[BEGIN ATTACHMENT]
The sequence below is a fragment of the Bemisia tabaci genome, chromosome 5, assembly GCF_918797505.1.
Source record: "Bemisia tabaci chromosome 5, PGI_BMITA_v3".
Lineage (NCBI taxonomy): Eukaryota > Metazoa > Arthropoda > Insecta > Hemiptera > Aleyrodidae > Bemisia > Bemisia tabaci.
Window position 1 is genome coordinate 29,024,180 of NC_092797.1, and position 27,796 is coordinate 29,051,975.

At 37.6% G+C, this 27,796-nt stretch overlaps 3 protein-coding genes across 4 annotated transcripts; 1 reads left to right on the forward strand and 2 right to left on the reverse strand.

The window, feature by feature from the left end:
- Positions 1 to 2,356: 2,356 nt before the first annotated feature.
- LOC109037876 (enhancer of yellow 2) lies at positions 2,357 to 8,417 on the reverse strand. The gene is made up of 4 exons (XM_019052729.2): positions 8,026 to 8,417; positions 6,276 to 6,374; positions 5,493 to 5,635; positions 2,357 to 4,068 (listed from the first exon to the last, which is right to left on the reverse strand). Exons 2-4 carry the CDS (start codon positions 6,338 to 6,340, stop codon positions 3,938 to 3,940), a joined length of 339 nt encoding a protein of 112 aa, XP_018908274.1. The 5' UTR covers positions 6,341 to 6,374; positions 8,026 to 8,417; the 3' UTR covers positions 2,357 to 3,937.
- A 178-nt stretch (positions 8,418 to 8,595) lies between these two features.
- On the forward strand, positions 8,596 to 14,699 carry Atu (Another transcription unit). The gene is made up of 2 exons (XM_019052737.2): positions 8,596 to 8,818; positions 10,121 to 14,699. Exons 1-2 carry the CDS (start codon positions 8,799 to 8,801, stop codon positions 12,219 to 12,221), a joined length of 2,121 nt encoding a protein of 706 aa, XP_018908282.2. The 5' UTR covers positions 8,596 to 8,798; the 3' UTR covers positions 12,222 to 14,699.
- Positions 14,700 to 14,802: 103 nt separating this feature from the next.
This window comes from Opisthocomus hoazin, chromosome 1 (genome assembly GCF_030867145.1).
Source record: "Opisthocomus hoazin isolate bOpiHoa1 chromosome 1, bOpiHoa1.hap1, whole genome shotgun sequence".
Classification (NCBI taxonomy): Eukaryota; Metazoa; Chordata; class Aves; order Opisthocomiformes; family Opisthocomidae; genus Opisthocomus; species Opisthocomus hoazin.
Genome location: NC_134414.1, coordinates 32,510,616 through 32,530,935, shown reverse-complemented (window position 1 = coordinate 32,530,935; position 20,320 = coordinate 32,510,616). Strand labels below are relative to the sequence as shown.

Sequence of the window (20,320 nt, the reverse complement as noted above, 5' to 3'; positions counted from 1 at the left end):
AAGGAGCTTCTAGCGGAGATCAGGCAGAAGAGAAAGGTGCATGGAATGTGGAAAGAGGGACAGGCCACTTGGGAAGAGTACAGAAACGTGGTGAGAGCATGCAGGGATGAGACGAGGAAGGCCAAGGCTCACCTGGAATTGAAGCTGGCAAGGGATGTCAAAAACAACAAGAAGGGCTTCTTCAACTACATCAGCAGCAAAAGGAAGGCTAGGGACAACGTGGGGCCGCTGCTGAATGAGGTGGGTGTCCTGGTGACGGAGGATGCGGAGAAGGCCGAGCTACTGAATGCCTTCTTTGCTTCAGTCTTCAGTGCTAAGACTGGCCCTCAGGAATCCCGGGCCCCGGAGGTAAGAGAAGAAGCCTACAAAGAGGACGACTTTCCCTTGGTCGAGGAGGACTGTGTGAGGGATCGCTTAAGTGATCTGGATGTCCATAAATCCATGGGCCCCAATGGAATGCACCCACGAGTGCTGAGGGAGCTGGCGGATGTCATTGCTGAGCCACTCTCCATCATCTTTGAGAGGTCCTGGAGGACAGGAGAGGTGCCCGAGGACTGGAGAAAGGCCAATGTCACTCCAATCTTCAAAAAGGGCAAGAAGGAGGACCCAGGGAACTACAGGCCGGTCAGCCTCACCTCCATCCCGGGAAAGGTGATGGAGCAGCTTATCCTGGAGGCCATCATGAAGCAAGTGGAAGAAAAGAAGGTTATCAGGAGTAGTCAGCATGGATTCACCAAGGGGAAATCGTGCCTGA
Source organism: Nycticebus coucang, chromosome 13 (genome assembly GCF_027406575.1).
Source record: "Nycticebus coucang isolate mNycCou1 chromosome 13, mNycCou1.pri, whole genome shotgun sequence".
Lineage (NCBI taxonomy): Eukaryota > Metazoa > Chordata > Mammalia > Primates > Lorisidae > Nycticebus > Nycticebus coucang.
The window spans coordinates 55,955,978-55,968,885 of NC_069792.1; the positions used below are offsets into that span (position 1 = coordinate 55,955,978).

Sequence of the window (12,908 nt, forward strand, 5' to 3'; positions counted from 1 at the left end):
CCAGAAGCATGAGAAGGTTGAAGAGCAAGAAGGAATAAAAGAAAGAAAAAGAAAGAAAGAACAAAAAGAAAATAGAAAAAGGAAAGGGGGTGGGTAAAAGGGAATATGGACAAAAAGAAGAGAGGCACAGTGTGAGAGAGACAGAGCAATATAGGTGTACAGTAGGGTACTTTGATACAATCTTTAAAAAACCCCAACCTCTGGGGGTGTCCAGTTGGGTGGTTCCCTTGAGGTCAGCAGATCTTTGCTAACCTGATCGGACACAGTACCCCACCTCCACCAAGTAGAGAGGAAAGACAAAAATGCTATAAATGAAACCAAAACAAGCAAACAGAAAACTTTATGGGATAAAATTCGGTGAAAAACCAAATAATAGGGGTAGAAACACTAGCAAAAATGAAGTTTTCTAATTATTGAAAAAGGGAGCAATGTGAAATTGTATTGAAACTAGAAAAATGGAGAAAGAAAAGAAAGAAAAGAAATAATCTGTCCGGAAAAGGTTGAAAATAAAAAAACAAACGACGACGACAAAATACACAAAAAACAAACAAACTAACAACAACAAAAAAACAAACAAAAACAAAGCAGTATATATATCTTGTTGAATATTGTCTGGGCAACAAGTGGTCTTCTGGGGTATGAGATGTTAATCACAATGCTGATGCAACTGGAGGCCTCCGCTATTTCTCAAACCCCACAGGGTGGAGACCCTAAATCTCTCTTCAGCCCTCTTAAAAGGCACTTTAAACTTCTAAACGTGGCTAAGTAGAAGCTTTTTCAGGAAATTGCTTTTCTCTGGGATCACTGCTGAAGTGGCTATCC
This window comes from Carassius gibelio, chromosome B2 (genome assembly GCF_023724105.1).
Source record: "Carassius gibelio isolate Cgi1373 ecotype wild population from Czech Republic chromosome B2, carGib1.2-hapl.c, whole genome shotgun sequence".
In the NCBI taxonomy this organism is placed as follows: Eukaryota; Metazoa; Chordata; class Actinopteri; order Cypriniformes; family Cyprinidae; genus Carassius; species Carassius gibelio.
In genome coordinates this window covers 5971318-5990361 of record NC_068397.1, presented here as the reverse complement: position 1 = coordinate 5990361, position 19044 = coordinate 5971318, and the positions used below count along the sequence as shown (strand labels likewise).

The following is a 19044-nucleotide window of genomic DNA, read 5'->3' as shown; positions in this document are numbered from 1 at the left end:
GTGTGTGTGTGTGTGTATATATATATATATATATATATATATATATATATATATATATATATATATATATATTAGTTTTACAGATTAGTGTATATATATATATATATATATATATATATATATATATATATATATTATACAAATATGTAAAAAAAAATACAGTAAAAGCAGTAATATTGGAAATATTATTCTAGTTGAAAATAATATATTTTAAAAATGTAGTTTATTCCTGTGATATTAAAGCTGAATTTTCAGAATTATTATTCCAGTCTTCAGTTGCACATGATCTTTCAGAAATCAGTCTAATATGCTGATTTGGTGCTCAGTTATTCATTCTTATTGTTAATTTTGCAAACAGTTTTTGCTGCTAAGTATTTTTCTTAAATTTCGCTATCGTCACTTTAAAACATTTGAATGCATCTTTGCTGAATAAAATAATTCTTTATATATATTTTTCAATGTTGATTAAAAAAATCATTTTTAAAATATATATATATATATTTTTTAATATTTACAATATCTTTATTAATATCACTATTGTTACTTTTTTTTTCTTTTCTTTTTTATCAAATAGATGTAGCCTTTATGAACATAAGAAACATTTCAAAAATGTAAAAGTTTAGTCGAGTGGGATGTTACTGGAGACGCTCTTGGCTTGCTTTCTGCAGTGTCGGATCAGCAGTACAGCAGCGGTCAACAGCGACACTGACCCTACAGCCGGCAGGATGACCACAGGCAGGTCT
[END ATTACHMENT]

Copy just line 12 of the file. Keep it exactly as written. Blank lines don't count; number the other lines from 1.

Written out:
This window comes from Opisthocomus hoazin, chromosome 1 (genome assembly GCF_030867145.1).